Georgia Bulletin

The Newspaper of the Catholic Archdiocese of Atlanta

Looking For The Light At The End Of The Train

Published September 14, 2006

There were train tracks not far from where I lived when I was a kid. We used to go and sit and watch the trains. There were commuter trains, heading into Hoboken, and long freight trains. We never knew where the freight trains were heading.

I liked the freight trains. They passed slowly before us, and we read the large painted signatures on the different cars. Many of the cars carried the names of different states—I suppose that had something to do with the place of origin, though I am not sure about that.

My favorite car was the caboose. It was always red and sometimes a man or two would be leaning out the window and would wave, and we would wave back. There was a lantern attached to the metal rail on the small platform at the rear, and the lamp would swing back and forth as the train rambled on. The last thing we saw was that lantern as the train made its way to the next town.

Trains have captured many an imagination. There are some beautiful songs about trains, like “The City of New Orleans” and “This Train.” A generous lore has evolved about the lives of hobos and their riding the rails, going from place to place with not much in terms of possessions but seeing so much and not thinking too much about where they have been and where they are going. Trains figure prominently in many films.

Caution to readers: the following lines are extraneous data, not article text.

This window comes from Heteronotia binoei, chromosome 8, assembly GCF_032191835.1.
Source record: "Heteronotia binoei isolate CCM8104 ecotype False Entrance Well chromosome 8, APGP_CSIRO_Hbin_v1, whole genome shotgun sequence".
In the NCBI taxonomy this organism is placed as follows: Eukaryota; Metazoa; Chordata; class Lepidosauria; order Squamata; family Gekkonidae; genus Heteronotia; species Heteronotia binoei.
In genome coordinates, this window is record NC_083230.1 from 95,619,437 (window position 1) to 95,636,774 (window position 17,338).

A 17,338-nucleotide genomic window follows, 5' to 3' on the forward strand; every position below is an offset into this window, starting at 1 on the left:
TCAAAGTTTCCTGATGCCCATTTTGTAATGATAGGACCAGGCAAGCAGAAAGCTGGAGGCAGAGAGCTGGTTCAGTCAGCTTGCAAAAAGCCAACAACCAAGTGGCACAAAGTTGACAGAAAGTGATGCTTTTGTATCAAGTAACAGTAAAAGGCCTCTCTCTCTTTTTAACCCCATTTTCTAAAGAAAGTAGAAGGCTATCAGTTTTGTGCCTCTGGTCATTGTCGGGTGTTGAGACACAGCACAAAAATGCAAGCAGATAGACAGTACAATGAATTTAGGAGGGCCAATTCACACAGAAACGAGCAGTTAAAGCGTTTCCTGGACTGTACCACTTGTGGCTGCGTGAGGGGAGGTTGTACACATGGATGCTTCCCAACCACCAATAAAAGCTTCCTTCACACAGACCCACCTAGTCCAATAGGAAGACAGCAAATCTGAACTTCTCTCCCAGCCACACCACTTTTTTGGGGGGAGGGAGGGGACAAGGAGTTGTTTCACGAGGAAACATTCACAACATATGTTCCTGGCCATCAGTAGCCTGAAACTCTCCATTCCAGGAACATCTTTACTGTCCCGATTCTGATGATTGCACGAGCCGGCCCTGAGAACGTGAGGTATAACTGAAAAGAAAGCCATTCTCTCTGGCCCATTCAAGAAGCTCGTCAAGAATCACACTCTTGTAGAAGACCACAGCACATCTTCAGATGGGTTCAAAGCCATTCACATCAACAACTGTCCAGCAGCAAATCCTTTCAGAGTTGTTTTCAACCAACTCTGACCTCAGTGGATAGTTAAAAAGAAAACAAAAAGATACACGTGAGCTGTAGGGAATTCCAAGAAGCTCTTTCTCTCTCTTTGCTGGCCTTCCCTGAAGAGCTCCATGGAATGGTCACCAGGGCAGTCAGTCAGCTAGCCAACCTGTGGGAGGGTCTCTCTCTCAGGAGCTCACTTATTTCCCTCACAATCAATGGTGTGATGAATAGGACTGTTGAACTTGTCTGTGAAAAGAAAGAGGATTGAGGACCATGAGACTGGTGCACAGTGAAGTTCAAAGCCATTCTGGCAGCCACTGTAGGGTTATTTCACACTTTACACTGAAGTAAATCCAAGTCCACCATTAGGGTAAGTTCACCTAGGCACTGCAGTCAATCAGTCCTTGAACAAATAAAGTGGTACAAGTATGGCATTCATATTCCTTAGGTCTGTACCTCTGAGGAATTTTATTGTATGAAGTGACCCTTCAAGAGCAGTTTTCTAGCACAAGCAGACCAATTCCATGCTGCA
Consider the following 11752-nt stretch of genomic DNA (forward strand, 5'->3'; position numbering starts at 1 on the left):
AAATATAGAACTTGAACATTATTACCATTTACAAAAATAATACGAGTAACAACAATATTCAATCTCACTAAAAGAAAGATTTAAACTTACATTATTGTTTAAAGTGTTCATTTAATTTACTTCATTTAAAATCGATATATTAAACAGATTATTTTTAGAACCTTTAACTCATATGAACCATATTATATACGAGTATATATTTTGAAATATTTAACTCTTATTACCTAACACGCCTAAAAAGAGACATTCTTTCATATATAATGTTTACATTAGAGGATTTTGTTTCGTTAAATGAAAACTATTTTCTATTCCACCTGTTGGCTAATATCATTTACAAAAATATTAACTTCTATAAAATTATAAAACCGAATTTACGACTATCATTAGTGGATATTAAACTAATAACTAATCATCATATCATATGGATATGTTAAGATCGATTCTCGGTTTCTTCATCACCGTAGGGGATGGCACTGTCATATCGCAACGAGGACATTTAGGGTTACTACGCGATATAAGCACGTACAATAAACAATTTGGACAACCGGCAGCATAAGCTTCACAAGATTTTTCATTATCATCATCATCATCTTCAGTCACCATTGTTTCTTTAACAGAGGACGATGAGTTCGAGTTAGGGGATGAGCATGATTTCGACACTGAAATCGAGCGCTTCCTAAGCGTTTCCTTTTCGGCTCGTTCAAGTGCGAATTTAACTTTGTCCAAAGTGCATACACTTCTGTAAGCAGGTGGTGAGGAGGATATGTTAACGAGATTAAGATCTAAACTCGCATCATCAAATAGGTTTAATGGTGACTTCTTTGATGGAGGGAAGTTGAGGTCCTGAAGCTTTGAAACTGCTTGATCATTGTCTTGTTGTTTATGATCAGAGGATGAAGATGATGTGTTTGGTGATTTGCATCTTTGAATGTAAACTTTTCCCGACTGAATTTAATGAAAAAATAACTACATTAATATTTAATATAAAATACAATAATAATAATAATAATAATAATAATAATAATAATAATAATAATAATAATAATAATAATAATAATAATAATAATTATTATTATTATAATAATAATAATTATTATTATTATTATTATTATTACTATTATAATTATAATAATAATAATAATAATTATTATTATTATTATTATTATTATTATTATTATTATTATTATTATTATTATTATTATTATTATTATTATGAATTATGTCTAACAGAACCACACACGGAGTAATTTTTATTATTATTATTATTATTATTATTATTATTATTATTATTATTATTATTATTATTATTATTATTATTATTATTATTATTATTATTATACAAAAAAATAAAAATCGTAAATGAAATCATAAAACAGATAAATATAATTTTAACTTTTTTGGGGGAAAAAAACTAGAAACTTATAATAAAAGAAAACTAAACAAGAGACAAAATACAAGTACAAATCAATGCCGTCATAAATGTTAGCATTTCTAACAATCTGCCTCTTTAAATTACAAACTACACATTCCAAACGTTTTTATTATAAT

Most of the scenes I remember are rather sad—people parting ways as a loved one departs on a train that may or may not bring him or her back.

And there are countless songs of many a broken-hearted lover catching that last train for a new city, a new life.

Trains evoke a sense of things that are passing. Something is moving through our lives, and we are moving right along with it. A train whistle, sounding from afar at night, brings with its sad and lonesome wail a knowing that we share with that distant train an estrangement and a movement through a longer and sometimes darker night.

I did not think about such things as I sat near the tracks many years ago. I just watched, waiting for the caboose and hoping to get a wave from the men on that last car.

Many a thinker down through the ages has pondered the meaning of life. The great religious traditions have as bearers of hope figures who were either human or human with a blend of the divine. The traditions have carried their messages as these have been handed down from generation to generation. The originating inspirations as these have been embodied in a person have served as lights for millions, lights with which to pass this night of life with some hope.

The light I looked for when I was young was at the end of the train.

When the cars passed, it was then and only then that I saw the swaying lamp and watched it fade into the distance.

It seems a truism that we bear within us an expectation that with a better grasp of the light that is God, all of history’s meaning will be known. Yet we see but dimly here as the trains, and our years, pass.

The light that is God is not separable from life. I think that is the meaning, as mysterious as it may be, of the Incarnation. We may look for God as Light apart from all that is about us, but there is no such thing.

The light came into the world and has stayed there, with us, among us.